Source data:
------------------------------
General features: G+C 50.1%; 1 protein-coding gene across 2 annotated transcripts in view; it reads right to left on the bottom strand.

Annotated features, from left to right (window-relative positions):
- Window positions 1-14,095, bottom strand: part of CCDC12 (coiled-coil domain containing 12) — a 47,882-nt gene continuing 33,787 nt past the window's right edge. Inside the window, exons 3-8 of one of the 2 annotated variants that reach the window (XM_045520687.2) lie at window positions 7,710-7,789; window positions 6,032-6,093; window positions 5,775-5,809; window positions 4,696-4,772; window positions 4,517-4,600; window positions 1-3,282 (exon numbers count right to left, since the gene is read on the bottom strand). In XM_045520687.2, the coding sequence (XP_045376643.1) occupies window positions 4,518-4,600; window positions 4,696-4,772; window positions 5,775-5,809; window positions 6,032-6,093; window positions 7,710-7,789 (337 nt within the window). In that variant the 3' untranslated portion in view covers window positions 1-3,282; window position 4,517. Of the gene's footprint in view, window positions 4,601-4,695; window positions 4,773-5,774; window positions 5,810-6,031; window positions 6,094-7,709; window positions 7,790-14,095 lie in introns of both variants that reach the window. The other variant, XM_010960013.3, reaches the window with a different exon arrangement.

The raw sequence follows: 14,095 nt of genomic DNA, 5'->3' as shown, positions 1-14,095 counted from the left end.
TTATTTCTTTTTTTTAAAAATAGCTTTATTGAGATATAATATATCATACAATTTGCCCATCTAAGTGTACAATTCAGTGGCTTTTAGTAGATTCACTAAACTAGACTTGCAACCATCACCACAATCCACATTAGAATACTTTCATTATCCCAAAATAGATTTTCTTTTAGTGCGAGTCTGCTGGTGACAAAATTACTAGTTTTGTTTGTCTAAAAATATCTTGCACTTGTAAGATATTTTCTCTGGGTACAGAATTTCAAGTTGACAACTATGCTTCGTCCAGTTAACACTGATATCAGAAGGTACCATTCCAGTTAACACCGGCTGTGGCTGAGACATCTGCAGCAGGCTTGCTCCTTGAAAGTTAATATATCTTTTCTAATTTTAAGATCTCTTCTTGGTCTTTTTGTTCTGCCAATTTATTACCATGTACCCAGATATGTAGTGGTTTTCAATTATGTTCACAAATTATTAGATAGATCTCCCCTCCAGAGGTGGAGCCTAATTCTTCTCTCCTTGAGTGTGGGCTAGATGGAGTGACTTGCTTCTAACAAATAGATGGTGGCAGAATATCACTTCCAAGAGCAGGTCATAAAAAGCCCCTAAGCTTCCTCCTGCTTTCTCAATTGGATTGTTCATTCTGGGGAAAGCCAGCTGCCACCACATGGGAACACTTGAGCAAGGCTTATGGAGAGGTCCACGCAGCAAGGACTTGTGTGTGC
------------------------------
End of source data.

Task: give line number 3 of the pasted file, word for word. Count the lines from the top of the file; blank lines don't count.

- Window positions 1-14,095, bottom strand: part of CCDC12 (coiled-coil domain containing 12) — a 47,882-nt gene continuing 33,787 nt past the window's right edge. Inside the window, exons 3-8 of one of the 2 annotated variants that reach the window (XM_045520687.2) lie at window positions 7,710-7,789; window positions 6,032-6,093; window positions 5,775-5,809; window positions 4,696-4,772; window positions 4,517-4,600; window positions 1-3,282 (exon numbers count right to left, since the gene is read on the bottom strand). In XM_045520687.2, the coding sequence (XP_045376643.1) occupies window positions 4,518-4,600; window positions 4,696-4,772; window positions 5,775-5,809; window positions 6,032-6,093; window positions 7,710-7,789 (337 nt within the window). In that variant the 3' untranslated portion in view covers window positions 1-3,282; window position 4,517. Of the gene's footprint in view, window positions 4,601-4,695; window positions 4,773-5,774; window positions 5,810-6,031; window positions 6,094-7,709; window positions 7,790-14,095 lie in introns of both variants that reach the window. The other variant, XM_010960013.3, reaches the window with a different exon arrangement.